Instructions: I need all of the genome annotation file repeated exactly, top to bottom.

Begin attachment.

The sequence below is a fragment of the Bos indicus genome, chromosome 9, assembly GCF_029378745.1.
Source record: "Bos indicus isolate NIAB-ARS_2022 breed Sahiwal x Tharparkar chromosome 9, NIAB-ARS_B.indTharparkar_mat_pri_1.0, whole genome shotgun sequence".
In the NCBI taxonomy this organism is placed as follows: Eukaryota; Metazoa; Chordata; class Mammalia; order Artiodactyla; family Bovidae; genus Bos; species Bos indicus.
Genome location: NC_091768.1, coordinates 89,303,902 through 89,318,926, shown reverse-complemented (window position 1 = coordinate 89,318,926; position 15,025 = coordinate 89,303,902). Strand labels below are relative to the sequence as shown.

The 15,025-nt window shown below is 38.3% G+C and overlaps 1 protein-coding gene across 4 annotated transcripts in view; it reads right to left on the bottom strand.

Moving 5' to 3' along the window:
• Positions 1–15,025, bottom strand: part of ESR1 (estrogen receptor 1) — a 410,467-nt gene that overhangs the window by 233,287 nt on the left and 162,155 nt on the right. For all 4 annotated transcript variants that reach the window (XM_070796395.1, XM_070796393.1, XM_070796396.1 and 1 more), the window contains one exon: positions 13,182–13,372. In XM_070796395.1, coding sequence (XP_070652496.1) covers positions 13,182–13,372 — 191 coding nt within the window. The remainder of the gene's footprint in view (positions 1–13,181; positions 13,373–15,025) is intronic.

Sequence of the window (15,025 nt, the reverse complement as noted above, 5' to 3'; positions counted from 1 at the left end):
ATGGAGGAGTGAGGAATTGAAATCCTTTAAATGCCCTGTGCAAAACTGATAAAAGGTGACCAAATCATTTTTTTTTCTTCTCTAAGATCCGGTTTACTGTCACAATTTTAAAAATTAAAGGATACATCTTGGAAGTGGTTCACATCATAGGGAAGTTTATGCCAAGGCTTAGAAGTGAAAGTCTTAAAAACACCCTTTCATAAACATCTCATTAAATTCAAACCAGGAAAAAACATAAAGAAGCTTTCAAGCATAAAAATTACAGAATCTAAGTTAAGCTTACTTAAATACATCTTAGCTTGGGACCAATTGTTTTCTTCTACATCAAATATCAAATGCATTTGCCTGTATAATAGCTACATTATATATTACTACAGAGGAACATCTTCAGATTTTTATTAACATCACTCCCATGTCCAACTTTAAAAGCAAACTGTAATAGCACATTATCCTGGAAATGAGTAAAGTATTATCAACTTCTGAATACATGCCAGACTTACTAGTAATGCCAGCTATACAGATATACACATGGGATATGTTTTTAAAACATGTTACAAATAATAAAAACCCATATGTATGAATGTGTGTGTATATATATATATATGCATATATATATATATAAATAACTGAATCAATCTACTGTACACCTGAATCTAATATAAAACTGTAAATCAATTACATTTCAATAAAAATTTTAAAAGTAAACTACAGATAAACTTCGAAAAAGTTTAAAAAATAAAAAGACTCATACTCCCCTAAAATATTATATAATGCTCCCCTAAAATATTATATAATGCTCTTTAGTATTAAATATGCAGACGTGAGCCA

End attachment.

The sequence below is a fragment of the Bos indicus genome, chromosome 9, assembly GCF_029378745.1.
Source record: "Bos indicus isolate NIAB-ARS_2022 breed Sahiwal x Tharparkar chromosome 9, NIAB-ARS_B.indTharparkar_mat_pri_1.0, whole genome shotgun sequence".
In the NCBI taxonomy this organism is placed as follows: Eukaryota; Metazoa; Chordata; class Mammalia; order Artiodactyla; family Bovidae; genus Bos; species Bos indicus.
Genome location: NC_091768.1, coordinates 89,303,902 through 89,318,926, shown reverse-complemented (window position 1 = coordinate 89,318,926; position 15,025 = coordinate 89,303,902). Strand labels below are relative to the sequence as shown.

The 15,025-nt window shown below is 38.3% G+C and overlaps 1 protein-coding gene across 4 annotated transcripts in view; it reads right to left on the bottom strand.

Moving 5' to 3' along the window:
• Positions 1–15,025, bottom strand: part of ESR1 (estrogen receptor 1) — a 410,467-nt gene that overhangs the window by 233,287 nt on the left and 162,155 nt on the right. For all 4 annotated transcript variants that reach the window (XM_070796395.1, XM_070796393.1, XM_070796396.1 and 1 more), the window contains one exon: positions 13,182–13,372. In XM_070796395.1, coding sequence (XP_070652496.1) covers positions 13,182–13,372 — 191 coding nt within the window. The remainder of the gene's footprint in view (positions 1–13,181; positions 13,373–15,025) is intronic.

Sequence of the window (15,025 nt, the reverse complement as noted above, 5' to 3'; positions counted from 1 at the left end):
ATGGAGGAGTGAGGAATTGAAATCCTTTAAATGCCCTGTGCAAAACTGATAAAAGGTGACCAAATCATTTTTTTTTCTTCTCTAAGATCCGGTTTACTGTCACAATTTTAAAAATTAAAGGATACATCTTGGAAGTGGTTCACATCATAGGGAAGTTTATGCCAAGGCTTAGAAGTGAAAGTCTTAAAAACACCCTTTCATAAACATCTCATTAAATTCAAACCAGGAAAAAACATAAAGAAGCTTTCAAGCATAAAAATTACAGAATCTAAGTTAAGCTTACTTAAATACATCTTAGCTTGGGACCAATTGTTTTCTTCTACATCAAATATCAAATGCATTTGCCTGTATAATAGCTACATTATATATTACTACAGAGGAACATCTTCAGATTTTTATTAACATCACTCCCATGTCCAACTTTAAAAGCAAACTGTAATAGCACATTATCCTGGAAATGAGTAAAGTATTATCAACTTCTGAATACATGCCAGACTTACTAGTAATGCCAGCTATACAGATATACACATGGGATATGTTTTTAAAACATGTTACAAATAATAAAAACCCATATGTATGAATGTGTGTGTATATATATATATATGCATATATATATATATAAATAACTGAATCAATCTACTGTACACCTGAATCTAATATAAAACTGTAAATCAATTACATTTCAATAAAAATTTTAAAAGTAAACTACAGATAAACTTCGAAAAAGTTTAAAAAATAAAAAGACTCATACTCCCCTAAAATATTATATAATGCTCCCCTAAAATATTATATAATGCTCTTTAGTATTAAATATGCAGACGTGAGCCA